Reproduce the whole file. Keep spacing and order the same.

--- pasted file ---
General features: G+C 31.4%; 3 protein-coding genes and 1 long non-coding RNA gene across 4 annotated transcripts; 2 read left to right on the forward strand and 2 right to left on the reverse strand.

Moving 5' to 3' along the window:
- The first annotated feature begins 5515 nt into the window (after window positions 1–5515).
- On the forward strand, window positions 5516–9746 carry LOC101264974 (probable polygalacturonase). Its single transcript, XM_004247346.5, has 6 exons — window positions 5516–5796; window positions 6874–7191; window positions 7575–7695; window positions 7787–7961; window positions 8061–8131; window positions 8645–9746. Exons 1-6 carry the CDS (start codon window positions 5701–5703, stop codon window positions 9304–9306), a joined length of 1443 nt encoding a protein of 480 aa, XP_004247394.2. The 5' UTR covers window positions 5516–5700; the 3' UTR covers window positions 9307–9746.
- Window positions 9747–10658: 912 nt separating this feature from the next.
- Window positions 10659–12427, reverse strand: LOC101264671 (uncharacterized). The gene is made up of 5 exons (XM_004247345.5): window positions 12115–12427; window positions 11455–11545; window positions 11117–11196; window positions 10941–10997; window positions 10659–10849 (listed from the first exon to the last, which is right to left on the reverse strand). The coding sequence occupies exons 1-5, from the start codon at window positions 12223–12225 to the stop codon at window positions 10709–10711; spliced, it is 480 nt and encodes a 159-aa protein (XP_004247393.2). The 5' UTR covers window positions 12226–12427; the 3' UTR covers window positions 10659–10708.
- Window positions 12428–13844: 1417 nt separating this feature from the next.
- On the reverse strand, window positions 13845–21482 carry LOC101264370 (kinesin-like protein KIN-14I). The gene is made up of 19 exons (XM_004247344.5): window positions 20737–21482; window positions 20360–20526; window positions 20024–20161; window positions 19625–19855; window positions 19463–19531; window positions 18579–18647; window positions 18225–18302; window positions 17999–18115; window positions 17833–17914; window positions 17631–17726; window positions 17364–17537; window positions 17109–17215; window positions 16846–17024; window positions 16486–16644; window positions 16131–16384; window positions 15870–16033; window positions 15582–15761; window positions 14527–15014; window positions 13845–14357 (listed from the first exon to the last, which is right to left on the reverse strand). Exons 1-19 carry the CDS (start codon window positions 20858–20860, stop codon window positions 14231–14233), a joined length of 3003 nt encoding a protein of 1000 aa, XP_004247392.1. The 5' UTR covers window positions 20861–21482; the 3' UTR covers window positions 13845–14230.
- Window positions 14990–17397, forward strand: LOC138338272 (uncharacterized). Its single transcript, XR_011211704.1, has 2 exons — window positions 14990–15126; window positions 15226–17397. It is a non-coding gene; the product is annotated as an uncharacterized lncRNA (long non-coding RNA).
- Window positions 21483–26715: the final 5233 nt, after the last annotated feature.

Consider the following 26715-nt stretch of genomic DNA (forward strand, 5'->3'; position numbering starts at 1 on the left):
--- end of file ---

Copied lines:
General features: G+C 31.4%; 3 protein-coding genes and 1 long non-coding RNA gene across 4 annotated transcripts; 2 read left to right on the forward strand and 2 right to left on the reverse strand.

Moving 5' to 3' along the window:
- The first annotated feature begins 5515 nt into the window (after window positions 1–5515).
- On the forward strand, window positions 5516–9746 carry LOC101264974 (probable polygalacturonase). Its single transcript, XM_004247346.5, has 6 exons — window positions 5516–5796; window positions 6874–7191; window positions 7575–7695; window positions 7787–7961; window positions 8061–8131; window positions 8645–9746. Exons 1-6 carry the CDS (start codon window positions 5701–5703, stop codon window positions 9304–9306), a joined length of 1443 nt encoding a protein of 480 aa, XP_004247394.2. The 5' UTR covers window positions 5516–5700; the 3' UTR covers window positions 9307–9746.
- Window positions 9747–10658: 912 nt separating this feature from the next.
- Window positions 10659–12427, reverse strand: LOC101264671 (uncharacterized). The gene is made up of 5 exons (XM_004247345.5): window positions 12115–12427; window positions 11455–11545; window positions 11117–11196; window positions 10941–10997; window positions 10659–10849 (listed from the first exon to the last, which is right to left on the reverse strand). The coding sequence occupies exons 1-5, from the start codon at window positions 12223–12225 to the stop codon at window positions 10709–10711; spliced, it is 480 nt and encodes a 159-aa protein (XP_004247393.2). The 5' UTR covers window positions 12226–12427; the 3' UTR covers window positions 10659–10708.
- Window positions 12428–13844: 1417 nt separating this feature from the next.
- On the reverse strand, window positions 13845–21482 carry LOC101264370 (kinesin-like protein KIN-14I). The gene is made up of 19 exons (XM_004247344.5): window positions 20737–21482; window positions 20360–20526; window positions 20024–20161; window positions 19625–19855; window positions 19463–19531; window positions 18579–18647; window positions 18225–18302; window positions 17999–18115; window positions 17833–17914; window positions 17631–17726; window positions 17364–17537; window positions 17109–17215; window positions 16846–17024; window positions 16486–16644; window positions 16131–16384; window positions 15870–16033; window positions 15582–15761; window positions 14527–15014; window positions 13845–14357 (listed from the first exon to the last, which is right to left on the reverse strand). Exons 1-19 carry the CDS (start codon window positions 20858–20860, stop codon window positions 14231–14233), a joined length of 3003 nt encoding a protein of 1000 aa, XP_004247392.1. The 5' UTR covers window positions 20861–21482; the 3' UTR covers window positions 13845–14230.
- Window positions 14990–17397, forward strand: LOC138338272 (uncharacterized). Its single transcript, XR_011211704.1, has 2 exons — window positions 14990–15126; window positions 15226–17397. It is a non-coding gene; the product is annotated as an uncharacterized lncRNA (long non-coding RNA).
- Window positions 21483–26715: the final 5233 nt, after the last annotated feature.

Consider the following 26715-nt stretch of genomic DNA (forward strand, 5'->3'; position numbering starts at 1 on the left):